A licence to murderNovember 9, 2018
My granddad’s funeral, in 1979, was the first funeral I’d attended for anyone really close. I was 17, and it was a very foggy day, which seemed fitting to mark the passing of someone I saw as very special.
I really looked up to my granddad. He was a very humble and modest person – quite shy and reserved, but also very warm and compassionate with a quirky sense of humour. He used to write me silly poems.
My grandparents on my mum’s side lived in Yorkshire, in the north of England.
One day, when I was about 9 or 10 years old, me and my sister were sitting with Granddad in their living room. We asked him, “Granddad, what was the happiest day of your life?”
The answer left us too shocked for words.
“The happiest day of my life? That was when I was shot in the leg!”
Shooting was what happened to people in Westerns and crime thrillers. We simply couldn’t imagine our granddad being shot – and certainly not on the happiest day of his life!
“Why?” we gasped, once we found our breath.
“Because that meant I no longer had to fight in the First World War! It was the happiest day of my life.”
My granddad is sitting at the back in this photo. I’m the little tot in red on the right, sitting on my mum’s knee, with my father sitting in front. My grandma is sitting at the front, and my sister is on the left, being held by my cousin.
We knew that Granddad had fought in the First World War, but we had never discussed it, or even thought about it – because he’d never spoken about it to me or my sister before. And I don’t think I ever heard him mention it again. I always thought that was due to his natural reserve, but since then I’ve learned that it was quite common for men who fought in the First World War not to want to talk about their experiences.
Details about my granddad’s experiences in the Great War are sadly very vague. I’ve been told that he fought at Ypres, in 1917, and that he was in charge of at least one mule. He was born in September 1899, so he may well have been below the military age of 18. I’d love to find out more.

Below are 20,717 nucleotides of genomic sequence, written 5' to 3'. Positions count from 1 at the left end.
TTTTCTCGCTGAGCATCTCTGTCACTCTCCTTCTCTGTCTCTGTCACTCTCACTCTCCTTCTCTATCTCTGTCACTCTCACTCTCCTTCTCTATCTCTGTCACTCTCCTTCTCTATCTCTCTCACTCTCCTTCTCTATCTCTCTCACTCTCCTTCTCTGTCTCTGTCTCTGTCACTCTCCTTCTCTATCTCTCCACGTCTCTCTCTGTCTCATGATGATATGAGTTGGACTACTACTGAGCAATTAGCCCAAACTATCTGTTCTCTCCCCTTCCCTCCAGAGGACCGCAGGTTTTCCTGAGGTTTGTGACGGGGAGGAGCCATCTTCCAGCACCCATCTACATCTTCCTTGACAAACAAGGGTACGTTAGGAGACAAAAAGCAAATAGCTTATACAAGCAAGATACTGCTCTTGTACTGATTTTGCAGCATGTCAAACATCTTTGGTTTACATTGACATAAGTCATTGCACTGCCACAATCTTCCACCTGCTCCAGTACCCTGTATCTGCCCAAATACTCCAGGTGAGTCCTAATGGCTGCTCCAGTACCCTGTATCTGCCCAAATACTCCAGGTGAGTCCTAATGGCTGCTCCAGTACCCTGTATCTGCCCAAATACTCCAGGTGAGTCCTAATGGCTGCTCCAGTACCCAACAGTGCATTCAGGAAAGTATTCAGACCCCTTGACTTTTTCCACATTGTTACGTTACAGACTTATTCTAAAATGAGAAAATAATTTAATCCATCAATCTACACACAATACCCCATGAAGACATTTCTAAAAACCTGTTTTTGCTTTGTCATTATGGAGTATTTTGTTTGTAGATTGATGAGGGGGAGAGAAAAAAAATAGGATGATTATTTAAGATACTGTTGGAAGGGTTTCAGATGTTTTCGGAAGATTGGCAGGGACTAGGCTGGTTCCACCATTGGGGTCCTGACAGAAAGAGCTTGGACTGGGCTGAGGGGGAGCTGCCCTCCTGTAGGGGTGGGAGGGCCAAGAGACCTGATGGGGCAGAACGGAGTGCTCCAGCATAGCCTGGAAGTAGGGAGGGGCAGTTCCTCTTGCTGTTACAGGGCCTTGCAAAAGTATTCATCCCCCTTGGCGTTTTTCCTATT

What I do know is that he came out of the war a committed pacifist – so much so, that he was against going to war in 1939. At that time, few people knew about the atrocities that were being carried out under Hitler’s regime, but my grandparents did take in refugees from Europe, even before the Second World War broke out. My mother remembers an impassioned argument between one of the refugees, and my granddad, over whether Britain should enter the Second World War.
The war that turned many against war
The First World War was known as “the war to end all wars”, and many veterans returned from the experience with their hearts set against war. Harry Patch, the last surviving combat veteran of the First World War, told The Sunday Times on 7th November, 2004, after meeting Germany’s only surviving veteran from the First World War:
We’ve had 87 years to think what war is. To me, it’s a licence to go out and murder. Why should the British government call me up and take me out to a battlefield to shoot a man I never knew, whose language I couldn’t speak? All those lives lost for a war finished over a table. Now what is the sense in that?
I think my granddad would have wholeheartedly agreed with that. Like my granddad, Patch also refused to talk about his wartime experiences, until he was approached by the BBC in 1998. Patch had another thing in common with my granddad too – a wife called Doris! I think they would have got on well.
In his book, The Last Fighting Tommy, Patch wrote:
We came across a lad from A company. He was ripped open from his shoulder to his waist by shrapnel and lying in a pool of blood. When we got to him, he said: ‘Shoot me’. He was beyond human help and, before we could draw a revolver, he was dead. And the final word he uttered was ‘Mother.’ I remember that lad in particular. It’s an image that has haunted me all my life, seared into my mind.